Saturday, October 19, 2013

Herb Alpert - Beyond (1980)


Released: July, 1980 (A&M)
Produced by: Herb Alpert, Randy Badazz, Andy Armer
Peak on the US Billboard 200: 28

Side One Side Two
Kamali
The Continental
Reach for the Stars
Interlude (For Erica)
Red Hot
Beyond
That's the Way of the World
Keep It Goin'
The Factory


 Charted singles: Hot 100 ACR&B
 Beyond 503944
 Kamali

64



Alpert had left behind the cocktail party music of the Tijuana Brass for instrumental disco with his 1979 hit album Rise.  Well, if it ain't broke, don't fix it (this adage may be followed more closely in the record industry than elsewhere). On this follow-up to Rise, the production crew is the same and so is the format: mid-tempo instrumentals with a disco feel.  In fact, except for the final track, the whole album has a mid-'70s disco feel.  Unfortunately, while the production hasn't changed, the songwriting isn't as good as Rise.  And, to be honest, I don't think Alpert is that great of a trumpet player.  His tone is average at best and he really doesn't have great solo chops.  But those setbacks have never seemed to hamper crossover success (see Kenny G., for example).  The use of hand claps is prominent throughout the album.  So much so, this credit is on the inner sleeve:


Alpert, who contributed some tracks to Rise, didn't write any of the pieces on this disc.  However, he was the "A" in A&M Records (Jerry Moss was the "M"), so I'm sure he didn't have any problem finding material.  Currently, this album is hard to find digitally.  The only (legal) digital release I'm aware of is a Japanese CD that came out in the late '80s and is now fetching $100-200 on the secondary markets.  Too rich for my blood.  I'll stick with my vinyl LP copy, thanks.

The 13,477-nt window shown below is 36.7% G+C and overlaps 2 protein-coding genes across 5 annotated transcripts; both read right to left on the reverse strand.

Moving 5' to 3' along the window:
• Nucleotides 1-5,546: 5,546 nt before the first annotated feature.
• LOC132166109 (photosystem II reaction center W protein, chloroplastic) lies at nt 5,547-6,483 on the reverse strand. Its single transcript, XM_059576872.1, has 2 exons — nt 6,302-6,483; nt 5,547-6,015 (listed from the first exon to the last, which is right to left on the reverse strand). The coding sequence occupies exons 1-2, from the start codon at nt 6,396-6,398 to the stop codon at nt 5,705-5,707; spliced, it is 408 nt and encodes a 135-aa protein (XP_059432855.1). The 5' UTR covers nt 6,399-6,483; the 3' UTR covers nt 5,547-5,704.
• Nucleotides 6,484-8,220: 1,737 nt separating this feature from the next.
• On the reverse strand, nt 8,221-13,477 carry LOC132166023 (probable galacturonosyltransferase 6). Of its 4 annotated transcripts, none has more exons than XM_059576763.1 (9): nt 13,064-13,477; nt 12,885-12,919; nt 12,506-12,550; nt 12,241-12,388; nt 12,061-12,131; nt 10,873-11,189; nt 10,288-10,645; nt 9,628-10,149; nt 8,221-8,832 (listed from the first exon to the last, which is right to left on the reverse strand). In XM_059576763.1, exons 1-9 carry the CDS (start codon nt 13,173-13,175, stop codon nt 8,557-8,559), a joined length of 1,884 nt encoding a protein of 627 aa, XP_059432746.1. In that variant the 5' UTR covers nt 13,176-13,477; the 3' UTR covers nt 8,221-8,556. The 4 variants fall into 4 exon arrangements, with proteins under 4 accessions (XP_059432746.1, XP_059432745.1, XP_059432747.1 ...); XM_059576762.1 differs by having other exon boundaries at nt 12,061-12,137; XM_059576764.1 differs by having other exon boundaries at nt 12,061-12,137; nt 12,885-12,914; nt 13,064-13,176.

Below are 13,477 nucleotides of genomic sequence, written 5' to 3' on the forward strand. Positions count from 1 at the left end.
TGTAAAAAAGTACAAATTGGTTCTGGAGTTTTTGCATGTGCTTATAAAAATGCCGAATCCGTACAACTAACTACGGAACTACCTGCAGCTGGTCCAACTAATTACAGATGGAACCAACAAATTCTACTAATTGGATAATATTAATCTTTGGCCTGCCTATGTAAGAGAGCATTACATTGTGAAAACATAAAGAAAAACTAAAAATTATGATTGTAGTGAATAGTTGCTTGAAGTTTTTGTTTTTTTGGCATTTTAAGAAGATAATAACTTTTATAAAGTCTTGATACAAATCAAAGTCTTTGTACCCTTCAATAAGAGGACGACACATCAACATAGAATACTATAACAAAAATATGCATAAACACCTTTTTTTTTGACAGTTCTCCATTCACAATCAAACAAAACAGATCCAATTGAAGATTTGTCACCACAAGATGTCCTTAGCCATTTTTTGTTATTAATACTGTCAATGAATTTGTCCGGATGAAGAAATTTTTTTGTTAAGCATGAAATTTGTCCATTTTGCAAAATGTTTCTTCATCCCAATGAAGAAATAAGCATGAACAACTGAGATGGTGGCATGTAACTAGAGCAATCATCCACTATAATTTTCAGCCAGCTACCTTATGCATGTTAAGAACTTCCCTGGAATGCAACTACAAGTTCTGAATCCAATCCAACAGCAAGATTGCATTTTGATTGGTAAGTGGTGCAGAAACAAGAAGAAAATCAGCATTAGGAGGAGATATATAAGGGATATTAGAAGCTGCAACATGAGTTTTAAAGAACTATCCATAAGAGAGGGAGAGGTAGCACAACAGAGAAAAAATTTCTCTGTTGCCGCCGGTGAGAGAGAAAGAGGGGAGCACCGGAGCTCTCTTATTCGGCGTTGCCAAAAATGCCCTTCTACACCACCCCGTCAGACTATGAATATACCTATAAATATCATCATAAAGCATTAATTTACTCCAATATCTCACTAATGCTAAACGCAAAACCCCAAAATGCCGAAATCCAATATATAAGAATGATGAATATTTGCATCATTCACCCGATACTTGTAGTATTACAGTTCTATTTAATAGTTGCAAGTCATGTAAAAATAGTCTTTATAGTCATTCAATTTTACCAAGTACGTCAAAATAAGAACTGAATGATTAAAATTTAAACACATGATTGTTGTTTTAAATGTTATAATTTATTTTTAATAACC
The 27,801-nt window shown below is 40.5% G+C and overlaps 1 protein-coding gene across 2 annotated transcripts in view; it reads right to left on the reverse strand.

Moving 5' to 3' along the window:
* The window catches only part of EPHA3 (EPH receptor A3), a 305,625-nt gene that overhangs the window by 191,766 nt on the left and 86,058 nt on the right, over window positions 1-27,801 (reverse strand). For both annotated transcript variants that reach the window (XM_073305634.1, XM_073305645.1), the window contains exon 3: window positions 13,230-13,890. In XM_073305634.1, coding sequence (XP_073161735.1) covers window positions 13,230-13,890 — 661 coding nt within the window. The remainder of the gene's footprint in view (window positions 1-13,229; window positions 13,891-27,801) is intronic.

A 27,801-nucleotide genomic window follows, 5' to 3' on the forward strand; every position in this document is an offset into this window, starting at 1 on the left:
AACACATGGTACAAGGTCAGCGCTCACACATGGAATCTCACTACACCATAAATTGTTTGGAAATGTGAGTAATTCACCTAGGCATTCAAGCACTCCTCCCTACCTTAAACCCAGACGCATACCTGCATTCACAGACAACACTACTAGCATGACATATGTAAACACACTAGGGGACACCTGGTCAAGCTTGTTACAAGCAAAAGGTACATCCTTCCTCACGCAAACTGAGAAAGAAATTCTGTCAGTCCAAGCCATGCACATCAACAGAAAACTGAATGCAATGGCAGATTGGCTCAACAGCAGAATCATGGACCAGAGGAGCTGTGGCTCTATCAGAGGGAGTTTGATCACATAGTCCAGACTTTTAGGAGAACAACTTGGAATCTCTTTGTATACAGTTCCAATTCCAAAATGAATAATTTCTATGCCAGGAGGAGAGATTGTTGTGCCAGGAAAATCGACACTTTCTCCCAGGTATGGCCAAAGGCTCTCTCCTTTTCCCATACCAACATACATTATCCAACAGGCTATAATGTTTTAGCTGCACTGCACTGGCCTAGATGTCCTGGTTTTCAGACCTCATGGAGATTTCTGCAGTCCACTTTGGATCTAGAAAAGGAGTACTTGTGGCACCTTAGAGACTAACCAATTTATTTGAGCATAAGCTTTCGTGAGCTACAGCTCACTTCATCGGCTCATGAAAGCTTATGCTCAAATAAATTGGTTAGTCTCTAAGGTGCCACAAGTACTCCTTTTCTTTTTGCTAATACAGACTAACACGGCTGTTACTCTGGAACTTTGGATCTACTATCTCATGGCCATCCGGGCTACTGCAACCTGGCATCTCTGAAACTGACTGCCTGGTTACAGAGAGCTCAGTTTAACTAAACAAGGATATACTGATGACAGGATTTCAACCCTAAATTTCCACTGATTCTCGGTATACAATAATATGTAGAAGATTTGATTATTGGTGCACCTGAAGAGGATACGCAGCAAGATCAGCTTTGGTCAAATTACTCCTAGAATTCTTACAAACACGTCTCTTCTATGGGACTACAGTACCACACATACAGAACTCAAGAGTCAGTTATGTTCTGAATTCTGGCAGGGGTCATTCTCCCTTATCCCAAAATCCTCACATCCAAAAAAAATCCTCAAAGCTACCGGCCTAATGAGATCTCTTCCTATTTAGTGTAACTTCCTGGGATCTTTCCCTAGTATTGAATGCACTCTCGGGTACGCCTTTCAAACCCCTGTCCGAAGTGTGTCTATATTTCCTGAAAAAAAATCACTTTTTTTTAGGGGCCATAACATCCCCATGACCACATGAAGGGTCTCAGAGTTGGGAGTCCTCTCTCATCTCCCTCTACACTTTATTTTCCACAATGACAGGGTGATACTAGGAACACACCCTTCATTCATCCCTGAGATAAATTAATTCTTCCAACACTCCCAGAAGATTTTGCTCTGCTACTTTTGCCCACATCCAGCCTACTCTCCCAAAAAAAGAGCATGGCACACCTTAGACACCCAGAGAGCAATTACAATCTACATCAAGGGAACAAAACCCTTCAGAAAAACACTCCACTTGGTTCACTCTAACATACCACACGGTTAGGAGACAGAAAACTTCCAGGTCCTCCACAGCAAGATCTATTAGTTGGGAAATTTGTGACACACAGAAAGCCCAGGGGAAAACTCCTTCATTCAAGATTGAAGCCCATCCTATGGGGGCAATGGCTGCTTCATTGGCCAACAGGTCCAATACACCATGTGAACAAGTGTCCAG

• Kamali: Not surprisingly, the lead track is almost the same tempo and feel as Rise, so it's almost too easy to label this formulaic and derivative (but I did it anyway).  You can't chase a hit, but they sure give it the college try here. The great Ernie Watts shows up to help out on the bridge and is almost ignored - why didn't he get a solo turn?
  • The Continental: A complete throwaway.  If the introduction doesn't turn you off, the repetitive melody will.
  • Reach for the Stars:  After an unaccompanied trumpet intro, this falls into the familiar disco lope with big hand claps on beat 4 of each measure.
  • Interlude (For Erica): Now things are looking up. A very beautiful ballad with songwriter Andy Armer on piano.  Like much of Armer's work, it is very repetitive, but the repetition works here.
  • Red Hot: Alpert and the gang keep the momentum going here with an upbeat party tune that is a welcome departure from the disco 16th-notes-on-the-high-hat feel.

  • Beyond: Now the album starts to stretch out and sound a little different.  While not leaving the disco realm entirely, this piece sounds more like something Giorgio Moroder would come up with. Lots of synth sequencing.  All that's missing is the synth drums.
  • That's the Way of the World:  A fairly straight ahead instrumental cover of the Earth, Wind & Fire tune.  A good choice for a cover.
  • Keep It Goin': A pseudo-reggae feel backs up a boring melody.  The only glitch in an otherwise enjoyable side.
  • The Factory:  The relentless percussion and bass lines churn out a memorable musical representation of a factory and set the backdrop for long, repetitive trumpet lines from Alpert and guitar work from Peter Frampton.  Yes, THAT Peter Frampton.  I know it all sounds silly but somehow it works. 

  1. The Factory
  2. Beyond
  3. Interlude (For Erica)
  4. That's the Way of the World
  5. Red Hot
  6. Kamali
  7. Keep It Goin'
  8. Reach for the Stars
  9. The Continental



2 comments :

  1. Thats a lot of clappers.

    Thanks to my Texas Grandma, I had a steady diet of Tijuana Brass growing up and have nothing but fond memories of almost all of their songs. Recently inherited my in-laws' vinyl collection and count seven HA & TJB classic albums among the Mantovani, Percy Faith, Chet Atkins and Mitch Miller selections.

    Liked/bought Rise but not Beyond, although as I listened to Beyond today, I'd be hard pressed to tell you it wasn't Rise I didn't hop back on the Alpert train until Keep Your Eye On Me, which I believe most fans regard as an abomination. Used to listen to it while rocking our new baby girl to sleep in 1987 as it was soothing not boring. Regrettably, the album falls outside the scope of this site's stated timeline. Is it in your collection? Will we see it over on The CD Project?

    Doesn't Alpert's career warrant a box set or two?

    ReplyDelete
  2. Unless I make additional purchases, we won't be seeing any more Alpert over on The CD Project.

    If you've got duplicate copies of Chet Atkins records, let's strike a deal.

    ReplyDelete